I don't know how these people regard America, but I think they regard it as the land of gold. It's not a land of gold but a new land overgrown with brushwood ... and here people slave 12 hours a day like the Jews under Pharoah. People think that here they will gather up gold in their aprons and they rush around blindly. There are those who send money back to the old country, but they themselves live like animals. Grandmother Izabella's pigs are let out of the sty early, when it's still dark, so that they hurry to gather up crumbs at the Jew's bakery ....

I am not thinking about bringing you over, my dear wife, because I plan to return in fall; in America the work is backbreaking, you sweat more here in a day than in a week back home.

Here they pick workers the way we pick cattle at the market ... to be healthy and strong. But the truth is that if you're young, healthy, strong, hard working-and you have to be able to understand English-then you can earn 100 rubles a month.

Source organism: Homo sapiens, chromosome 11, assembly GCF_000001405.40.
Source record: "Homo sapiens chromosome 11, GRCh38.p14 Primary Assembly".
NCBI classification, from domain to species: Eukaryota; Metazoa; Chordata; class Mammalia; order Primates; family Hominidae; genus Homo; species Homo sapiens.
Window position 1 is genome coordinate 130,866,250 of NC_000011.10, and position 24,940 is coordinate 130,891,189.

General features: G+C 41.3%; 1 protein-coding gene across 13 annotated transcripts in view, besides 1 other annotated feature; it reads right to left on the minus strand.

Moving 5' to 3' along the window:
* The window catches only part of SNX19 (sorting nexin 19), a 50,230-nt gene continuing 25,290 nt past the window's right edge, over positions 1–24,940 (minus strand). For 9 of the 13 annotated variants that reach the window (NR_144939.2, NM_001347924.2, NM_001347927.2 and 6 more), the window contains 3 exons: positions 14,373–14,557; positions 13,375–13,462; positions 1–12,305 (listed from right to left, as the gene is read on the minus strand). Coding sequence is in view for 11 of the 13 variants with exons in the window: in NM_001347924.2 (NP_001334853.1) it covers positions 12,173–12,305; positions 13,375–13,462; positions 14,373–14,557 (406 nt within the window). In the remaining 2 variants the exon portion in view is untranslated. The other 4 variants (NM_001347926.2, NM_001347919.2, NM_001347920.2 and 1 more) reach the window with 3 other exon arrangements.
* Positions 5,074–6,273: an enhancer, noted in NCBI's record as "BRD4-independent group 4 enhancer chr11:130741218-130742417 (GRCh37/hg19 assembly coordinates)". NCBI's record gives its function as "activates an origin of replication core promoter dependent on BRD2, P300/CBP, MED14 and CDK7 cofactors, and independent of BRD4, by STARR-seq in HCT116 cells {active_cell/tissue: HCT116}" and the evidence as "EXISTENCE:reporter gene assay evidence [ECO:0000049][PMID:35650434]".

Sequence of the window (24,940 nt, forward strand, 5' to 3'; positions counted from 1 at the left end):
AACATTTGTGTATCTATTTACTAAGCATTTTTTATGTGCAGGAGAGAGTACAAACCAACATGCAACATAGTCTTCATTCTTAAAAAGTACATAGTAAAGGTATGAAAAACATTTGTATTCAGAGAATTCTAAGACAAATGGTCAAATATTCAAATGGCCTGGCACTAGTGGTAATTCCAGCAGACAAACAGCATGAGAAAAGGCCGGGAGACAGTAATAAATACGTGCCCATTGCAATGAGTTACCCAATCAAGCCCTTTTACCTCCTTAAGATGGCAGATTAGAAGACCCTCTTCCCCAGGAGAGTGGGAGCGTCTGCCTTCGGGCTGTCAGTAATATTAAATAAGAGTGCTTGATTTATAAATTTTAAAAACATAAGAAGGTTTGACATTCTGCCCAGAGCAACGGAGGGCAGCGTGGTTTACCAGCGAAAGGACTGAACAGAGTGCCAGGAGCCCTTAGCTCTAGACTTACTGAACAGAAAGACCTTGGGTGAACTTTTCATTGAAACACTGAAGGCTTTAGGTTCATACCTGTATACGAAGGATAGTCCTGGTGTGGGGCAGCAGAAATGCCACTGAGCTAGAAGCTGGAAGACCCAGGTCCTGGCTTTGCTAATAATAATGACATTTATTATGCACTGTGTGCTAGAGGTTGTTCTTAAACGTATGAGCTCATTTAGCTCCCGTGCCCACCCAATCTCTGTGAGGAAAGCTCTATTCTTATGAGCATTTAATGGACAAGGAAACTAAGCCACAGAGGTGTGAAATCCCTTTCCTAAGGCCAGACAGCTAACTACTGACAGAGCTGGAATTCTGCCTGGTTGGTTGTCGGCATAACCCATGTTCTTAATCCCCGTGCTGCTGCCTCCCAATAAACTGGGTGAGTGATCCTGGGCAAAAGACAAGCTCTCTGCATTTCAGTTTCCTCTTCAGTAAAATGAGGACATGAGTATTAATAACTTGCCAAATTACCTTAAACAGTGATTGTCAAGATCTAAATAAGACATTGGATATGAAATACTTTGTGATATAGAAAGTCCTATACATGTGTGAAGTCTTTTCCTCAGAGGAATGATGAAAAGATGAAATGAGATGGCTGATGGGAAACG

In Chicago the fashion is that a bachelor must even buy a bride her wedding dress, and everything needed, but the woman has only one worry, getting to the wedding.
You don't need to try to get a registry certificate, here a girl gets married without certificates or papers.

The Question of Money
The question of money and material goods runs through all the letters. Emigrants constantly sent financial help back to their families in the old country. At first, these were banknotes, one- or two-dollar bills enclosed in letters, then later wire transfers averaging more than a hundred dollars. Packages with clothing, spices, and stationery were universal.

Both sides felt obligated to refer to their current financial situation, both profits and losses. In addition, emigrant fathers felt responsible for the state of the farms they'd left behind to their children or grandparents, so the correspondence included instructions or even outright orders on what to do. If no relatives remained in the old country, then emigrants turned to their neighbors for help.

On the basis of these letters, you can reconstruct the contemporary currency rates, the price of tickets, average earnings, and the value of good and services, livestock, and property.